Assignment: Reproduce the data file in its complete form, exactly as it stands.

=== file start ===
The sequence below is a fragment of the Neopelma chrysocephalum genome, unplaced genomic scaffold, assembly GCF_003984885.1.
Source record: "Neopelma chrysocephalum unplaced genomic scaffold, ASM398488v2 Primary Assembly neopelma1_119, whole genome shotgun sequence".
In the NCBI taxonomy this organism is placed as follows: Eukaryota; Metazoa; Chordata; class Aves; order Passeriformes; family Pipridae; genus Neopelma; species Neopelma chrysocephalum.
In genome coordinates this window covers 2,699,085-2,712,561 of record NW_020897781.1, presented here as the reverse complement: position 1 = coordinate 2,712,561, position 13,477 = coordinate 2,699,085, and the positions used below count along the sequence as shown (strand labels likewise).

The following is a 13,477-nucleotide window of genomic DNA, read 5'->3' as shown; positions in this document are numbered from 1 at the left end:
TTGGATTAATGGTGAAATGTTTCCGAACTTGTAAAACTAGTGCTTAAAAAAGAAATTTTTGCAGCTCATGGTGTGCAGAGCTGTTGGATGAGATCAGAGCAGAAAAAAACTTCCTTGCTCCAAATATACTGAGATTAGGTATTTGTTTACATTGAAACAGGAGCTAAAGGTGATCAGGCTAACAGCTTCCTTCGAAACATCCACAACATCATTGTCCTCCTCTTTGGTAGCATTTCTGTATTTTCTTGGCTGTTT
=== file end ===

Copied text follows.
The sequence below is a fragment of the Neopelma chrysocephalum genome, unplaced genomic scaffold, assembly GCF_003984885.1.
Source record: "Neopelma chrysocephalum unplaced genomic scaffold, ASM398488v2 Primary Assembly neopelma1_119, whole genome shotgun sequence".
In the NCBI taxonomy this organism is placed as follows: Eukaryota; Metazoa; Chordata; class Aves; order Passeriformes; family Pipridae; genus Neopelma; species Neopelma chrysocephalum.
In genome coordinates this window covers 2,699,085-2,712,561 of record NW_020897781.1, presented here as the reverse complement: position 1 = coordinate 2,712,561, position 13,477 = coordinate 2,699,085, and the positions used below count along the sequence as shown (strand labels likewise).

The following is a 13,477-nucleotide window of genomic DNA, read 5'->3' as shown; positions in this document are numbered from 1 at the left end:
TTGGATTAATGGTGAAATGTTTCCGAACTTGTAAAACTAGTGCTTAAAAAAGAAATTTTTGCAGCTCATGGTGTGCAGAGCTGTTGGATGAGATCAGAGCAGAAAAAAACTTCCTTGCTCCAAATATACTGAGATTAGGTATTTGTTTACATTGAAACAGGAGCTAAAGGTGATCAGGCTAACAGCTTCCTTCGAAACATCCACAACATCATTGTCCTCCTCTTTGGTAGCATTTCTGTATTTTCTTGGCTGTTT